Having personally investigated the trade and campaigned for change for what, 27, 28, 30 years; – see a bit more at https://serbiananimalsvoice.com/about-us/ – I am bewildered to see that only now a strategy for change from live to carcase in the EU is looking like a possibility – not it WILL happen; just a possibility. It is all down to those masters of ignorance, the EU Commissioners, to see what they come up with as a result of this ‘new’ report of the obvious.
For me, I am quite happy to take this campaign to my grave if need be – and you know what; if they drag their heels as much as they have done for the past 30 years; then I probably will.
For me, it is:
Regards Mark – continue to fight the fight.
Transported alive for up to several days or even weeks, despite legislation and 21st century values – this is still happening to animals in their millions every year, both within and outside Europe. But there’s no need. New evidence shows that a shift to a meat and carcasses only trade instead of transporting animals alive would be justified not only by animal health and welfare reasons, but also by environmental indicators, economic considerations and existing practices.
On 18th November stakeholders gathered together with EU and National representatives for the launch of a new report by Eurogroup for Animals, ‘A strategy to reduce and replace live animal transport: Towards a meat and carcasses only trade’, and to discuss how to make such a shift happen.
The workshop, ‘Moving Matters: From Hoof to Hook’, was co-organised by the Permanent Representation of the Kingdom of the Netherlands to the European Union and Eurogroup for Animals, and opened by Carola Schouten, Dutch Minister of Agriculture, Nature and Food Quality. During the event participants discussed how to practically achieve a shift to transporting meat and carcasses. Logistic solutions need to be supported by incentives, like product labelling for better marketability, financial support – for example, under the new CAP – or taxing products with a poor environmental footprint. In order to effectively mitigate the drivers of long distance live animals transport, the main transport routes should be assessed, and the need for more regional slaughter facilities should be mapped out.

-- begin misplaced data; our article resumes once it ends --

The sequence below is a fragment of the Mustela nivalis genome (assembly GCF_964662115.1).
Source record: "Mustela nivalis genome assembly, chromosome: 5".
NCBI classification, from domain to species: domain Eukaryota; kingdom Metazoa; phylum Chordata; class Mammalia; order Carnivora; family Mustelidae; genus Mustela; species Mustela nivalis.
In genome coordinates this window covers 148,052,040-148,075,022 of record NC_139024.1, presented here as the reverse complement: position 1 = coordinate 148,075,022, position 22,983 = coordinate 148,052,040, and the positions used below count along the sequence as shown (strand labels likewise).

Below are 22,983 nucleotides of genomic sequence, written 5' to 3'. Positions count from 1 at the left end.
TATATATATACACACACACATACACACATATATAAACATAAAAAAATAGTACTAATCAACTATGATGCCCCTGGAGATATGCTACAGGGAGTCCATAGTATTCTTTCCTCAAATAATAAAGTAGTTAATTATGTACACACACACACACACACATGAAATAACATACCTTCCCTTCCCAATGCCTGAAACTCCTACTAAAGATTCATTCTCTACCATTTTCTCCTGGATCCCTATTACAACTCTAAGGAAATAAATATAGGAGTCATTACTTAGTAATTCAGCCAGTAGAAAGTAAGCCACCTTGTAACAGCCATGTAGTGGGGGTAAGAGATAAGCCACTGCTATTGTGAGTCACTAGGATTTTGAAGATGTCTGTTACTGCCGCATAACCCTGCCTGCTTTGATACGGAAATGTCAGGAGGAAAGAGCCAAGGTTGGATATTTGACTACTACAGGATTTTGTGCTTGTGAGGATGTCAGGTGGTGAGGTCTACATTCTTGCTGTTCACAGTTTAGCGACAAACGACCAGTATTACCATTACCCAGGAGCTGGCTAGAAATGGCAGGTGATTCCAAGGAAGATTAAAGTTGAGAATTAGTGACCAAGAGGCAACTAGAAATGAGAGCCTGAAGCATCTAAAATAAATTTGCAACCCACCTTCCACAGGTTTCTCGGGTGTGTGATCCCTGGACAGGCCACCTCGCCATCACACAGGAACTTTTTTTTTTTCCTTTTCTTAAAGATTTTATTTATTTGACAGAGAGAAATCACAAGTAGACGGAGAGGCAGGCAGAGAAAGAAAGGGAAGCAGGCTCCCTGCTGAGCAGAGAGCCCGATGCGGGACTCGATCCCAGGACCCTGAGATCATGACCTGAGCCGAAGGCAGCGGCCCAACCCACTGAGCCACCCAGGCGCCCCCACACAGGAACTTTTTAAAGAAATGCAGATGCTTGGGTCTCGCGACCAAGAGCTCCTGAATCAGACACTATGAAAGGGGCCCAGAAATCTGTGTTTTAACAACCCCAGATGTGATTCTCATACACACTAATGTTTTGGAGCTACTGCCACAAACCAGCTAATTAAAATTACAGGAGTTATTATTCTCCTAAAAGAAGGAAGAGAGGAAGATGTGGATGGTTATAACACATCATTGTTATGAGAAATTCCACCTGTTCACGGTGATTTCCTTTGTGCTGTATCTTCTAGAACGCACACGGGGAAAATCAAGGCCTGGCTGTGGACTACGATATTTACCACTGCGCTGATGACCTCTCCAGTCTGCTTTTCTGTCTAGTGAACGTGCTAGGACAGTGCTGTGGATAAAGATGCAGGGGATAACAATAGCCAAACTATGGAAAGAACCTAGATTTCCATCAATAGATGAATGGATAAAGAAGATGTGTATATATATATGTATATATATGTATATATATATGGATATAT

It was also mentioned that this should be substantiated by a solid regulatory framework setting a maximum journey time of eight hours for animals transported for slaughter, with a derogation for shorter journey time for animals at the end of their lives. All of this should be part of a comprehensive EU strategy produced by the Commission, in line with its response to the Parliamentary implementation report on live transport.
The accompanying report provides an overview of trade flows and analyses the driving forces behind the transport of animals, putting forward proposals on how to mitigate those drivers to ease the transition to a meat and carcasses only trade, including case studies of where alternatives have successfully been tested or established.
Leading bodies such as the World Organisation for Animal Health (OIE), The Food and Agriculture Organization of the United Nations (FAO), The European Food Safety Authority (EFSA) and the Federation of Veterinarians of Europe (FVE) – as well as the animal welfare movement – have long been calling for a shift towards a meat and carcasses trade. Citizens have also shown their strong disapproval of live animal transport: in 2016-2017, Eurogroup for Animals’ #StopTheTrucks campaign, which called on EU decision makers to reduce and ultimately end long distance live animal transportation, exceeded its target of 1 million signatures and reflected the findings of a Eurobarometer survey showing that a staggering 94 percent of European citizens believe that protecting the welfare of farm animals is important.
With the passing of time, more reasons to justify a shift from transporting animals alive to a trade in carcasses and meat have emerged. In the last few years, increasingly prolonged periods of high temperatures over the summer months have led some Member States to suspend live trade. As climate change increases the chance of these periods occurring, it will become increasingly important for meat supply chains that currently rely on live transport to develop and implement alternative strategies to ensure that supplies are not interrupted. A debate on live animal transport in July had the majority supporting Commissioner Andriukaitis’ call for the suspension of journeys during summer.
“Transporting meat and carcasses is possible, and it is already happening across the EU and beyond,” said Reineke Hameleers, Director at Eurogroup for Animals. “We need the full involvement of farmers, EU Institutions, national Governments and all the actors in the supply chains, both in the EU and in third countries, to make sure it is effectively developed and implemented. We trust the EC will bring forward its promise to work on such a strategy.”